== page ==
It was so freeing to be outside. It was like being let out into the playground at lunchtime after being in school learning stuff all morning. It was relaxing, alive and fun. When Viola says she would hallow Olivia’s name to the reverberate hills, there were actually reverberate hills to hallow to. Also, doing a vocal warm-up from the top of a medieval look-out tower as you look out on Shropshire countryside was rather inspiring.

The lighting was special too, considering the designer had to factor in both the sun and the night. Even when it rained, the blue remembered hills faded into graduating greys and when it was a matinee the sun made the grass ping out super greens.

 Another rubbish sunset at Ludlow Castle.

Ludlow has beautiful sunsets. Every night. It got a bit boring. One night I tried to capture the view from the castle on my iphone, which did it no justice at all.

The sun set as the play reached Act 5, so we went from being in the same light as the audience, through twilight, to them being engulfed in night. It was magic. Theatre with the lid taken off.

Stand up if you’re terrified

The Porter Speech

One moment I had personally been dreading was the porter speech, which Sarah introduced to me with a stand-up comedy routine in mind. Sarah was up for being experimental and the brief was loose enough to be creative; however terrifying the words “stand” and “up” were to my ears. Perhaps our porter spoke in modern language, maybe it was a new speech concocted entirely from mine or Sarah’s experiences, or maybe we just used the original text, as written. The homework Sarah set me initially felt too much like fun to be work; which was to watch You Tube excerpts of Stewart Lee!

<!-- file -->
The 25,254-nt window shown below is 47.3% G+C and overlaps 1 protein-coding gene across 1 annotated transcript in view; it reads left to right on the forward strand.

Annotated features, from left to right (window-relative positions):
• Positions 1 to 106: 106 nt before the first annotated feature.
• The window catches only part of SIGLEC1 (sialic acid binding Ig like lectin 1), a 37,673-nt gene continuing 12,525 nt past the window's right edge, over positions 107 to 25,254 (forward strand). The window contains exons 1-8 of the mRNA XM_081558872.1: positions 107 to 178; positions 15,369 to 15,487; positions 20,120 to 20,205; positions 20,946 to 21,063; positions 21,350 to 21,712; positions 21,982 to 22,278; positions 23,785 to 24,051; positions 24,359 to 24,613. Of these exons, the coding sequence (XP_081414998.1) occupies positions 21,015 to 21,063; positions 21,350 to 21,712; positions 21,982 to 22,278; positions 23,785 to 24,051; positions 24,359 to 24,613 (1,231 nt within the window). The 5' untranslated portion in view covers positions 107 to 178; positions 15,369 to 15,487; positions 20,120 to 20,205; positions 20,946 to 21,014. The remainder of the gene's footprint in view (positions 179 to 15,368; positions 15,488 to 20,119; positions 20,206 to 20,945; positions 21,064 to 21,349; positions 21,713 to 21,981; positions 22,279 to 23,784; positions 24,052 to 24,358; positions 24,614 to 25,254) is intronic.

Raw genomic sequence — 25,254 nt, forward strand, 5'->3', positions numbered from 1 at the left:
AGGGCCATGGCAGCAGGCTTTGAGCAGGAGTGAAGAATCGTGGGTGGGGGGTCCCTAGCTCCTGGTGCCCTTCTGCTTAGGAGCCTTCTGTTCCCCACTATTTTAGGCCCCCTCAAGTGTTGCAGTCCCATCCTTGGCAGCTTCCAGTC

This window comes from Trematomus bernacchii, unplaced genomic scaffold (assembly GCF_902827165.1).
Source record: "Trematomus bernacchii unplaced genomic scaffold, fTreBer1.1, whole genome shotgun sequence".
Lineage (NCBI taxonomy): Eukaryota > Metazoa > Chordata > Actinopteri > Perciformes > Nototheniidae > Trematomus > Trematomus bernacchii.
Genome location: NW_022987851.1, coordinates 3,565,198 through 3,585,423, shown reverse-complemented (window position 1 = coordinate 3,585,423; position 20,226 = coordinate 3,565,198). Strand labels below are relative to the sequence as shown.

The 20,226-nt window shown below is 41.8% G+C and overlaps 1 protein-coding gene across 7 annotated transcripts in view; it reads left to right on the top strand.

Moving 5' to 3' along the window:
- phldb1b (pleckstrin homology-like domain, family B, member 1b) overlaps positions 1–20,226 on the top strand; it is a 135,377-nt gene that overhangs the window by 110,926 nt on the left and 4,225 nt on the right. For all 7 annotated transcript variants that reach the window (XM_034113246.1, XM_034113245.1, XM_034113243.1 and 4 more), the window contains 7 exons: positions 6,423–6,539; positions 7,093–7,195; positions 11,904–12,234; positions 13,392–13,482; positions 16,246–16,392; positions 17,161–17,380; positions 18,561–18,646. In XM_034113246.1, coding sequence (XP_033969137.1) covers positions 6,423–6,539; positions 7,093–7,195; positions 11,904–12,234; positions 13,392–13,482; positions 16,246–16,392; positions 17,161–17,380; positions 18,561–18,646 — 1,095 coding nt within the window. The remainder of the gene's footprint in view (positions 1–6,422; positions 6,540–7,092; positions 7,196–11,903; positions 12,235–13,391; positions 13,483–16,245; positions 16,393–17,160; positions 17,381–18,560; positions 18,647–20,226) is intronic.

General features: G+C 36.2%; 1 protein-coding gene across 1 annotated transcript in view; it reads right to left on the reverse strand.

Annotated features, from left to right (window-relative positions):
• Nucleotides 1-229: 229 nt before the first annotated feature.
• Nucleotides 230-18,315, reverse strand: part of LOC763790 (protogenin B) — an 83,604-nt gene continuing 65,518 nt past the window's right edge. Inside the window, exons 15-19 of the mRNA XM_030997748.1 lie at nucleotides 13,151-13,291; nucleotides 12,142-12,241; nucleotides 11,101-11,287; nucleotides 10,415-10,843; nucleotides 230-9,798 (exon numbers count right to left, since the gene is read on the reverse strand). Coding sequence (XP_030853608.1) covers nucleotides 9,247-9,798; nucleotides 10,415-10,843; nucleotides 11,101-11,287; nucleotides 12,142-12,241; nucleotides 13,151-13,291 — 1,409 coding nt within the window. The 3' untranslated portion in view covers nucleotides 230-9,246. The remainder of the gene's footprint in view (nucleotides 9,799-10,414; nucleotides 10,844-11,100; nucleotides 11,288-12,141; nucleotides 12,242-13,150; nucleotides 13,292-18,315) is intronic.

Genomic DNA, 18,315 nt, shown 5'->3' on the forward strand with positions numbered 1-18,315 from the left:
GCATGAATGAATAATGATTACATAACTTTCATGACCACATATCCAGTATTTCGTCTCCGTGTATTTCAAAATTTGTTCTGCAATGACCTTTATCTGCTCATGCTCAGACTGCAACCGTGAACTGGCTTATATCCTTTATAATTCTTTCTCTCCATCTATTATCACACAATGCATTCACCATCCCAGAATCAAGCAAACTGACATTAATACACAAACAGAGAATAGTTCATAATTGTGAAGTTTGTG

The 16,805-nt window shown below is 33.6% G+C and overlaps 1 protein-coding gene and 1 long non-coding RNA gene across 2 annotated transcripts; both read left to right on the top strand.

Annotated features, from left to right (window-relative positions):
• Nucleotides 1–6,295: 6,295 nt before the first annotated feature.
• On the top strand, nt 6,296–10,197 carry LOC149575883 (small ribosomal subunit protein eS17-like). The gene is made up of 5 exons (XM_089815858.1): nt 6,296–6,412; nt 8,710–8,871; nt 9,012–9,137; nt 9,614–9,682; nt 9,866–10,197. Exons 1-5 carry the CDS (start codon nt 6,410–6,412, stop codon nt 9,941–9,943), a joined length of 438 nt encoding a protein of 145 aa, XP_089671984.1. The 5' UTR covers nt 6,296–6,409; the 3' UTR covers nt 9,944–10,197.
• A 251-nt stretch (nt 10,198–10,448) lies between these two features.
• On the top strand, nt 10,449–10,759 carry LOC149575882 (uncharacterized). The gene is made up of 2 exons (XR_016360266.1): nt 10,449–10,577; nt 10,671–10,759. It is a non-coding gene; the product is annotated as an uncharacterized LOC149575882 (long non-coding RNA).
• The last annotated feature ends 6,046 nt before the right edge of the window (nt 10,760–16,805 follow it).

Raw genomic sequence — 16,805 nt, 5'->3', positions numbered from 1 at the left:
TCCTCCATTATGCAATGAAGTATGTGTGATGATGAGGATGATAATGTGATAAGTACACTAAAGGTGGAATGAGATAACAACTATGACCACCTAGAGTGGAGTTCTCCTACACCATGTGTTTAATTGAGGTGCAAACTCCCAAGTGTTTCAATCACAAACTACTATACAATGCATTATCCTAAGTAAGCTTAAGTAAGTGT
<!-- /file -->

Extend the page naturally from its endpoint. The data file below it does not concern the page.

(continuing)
It felt dangerous, even sacrilegious at first, to be deconstructing the work of such a comic genius, but in the end it made me appreciate his skill even more. Sarah and I noted the devices used by great comics – the refrains, the timing, the ‘rule of three’, re-incorporation, exaggeration, absurdity, bathos, musicality…

Everyone has their own taste when it comes to comedy – but I was starting to notice what it was about my favourite comics that I found so appealing. They seemed so “right”. They knew they were right about what they were saying – it was the ultimate rhetoric – they could win the argument. It’s quite sexy. It makes them somehow omnipotent – if done right of course.

So over a cup of tea at my flat, with low expectations and high anxiety, I sat opposite Sarah as she coaxed some stories out of me, and told some of her own to reciprocate. And that was all it was. Telling stories. She asked me to re-tell some, perhaps with exaggerated character descriptions, or the invention of an extra character to make it “3”, to heighten reactions of the characters, and to use refrains, a la Stewart Lee. I took her advice and we told stories all afternoon. It was exhilarating.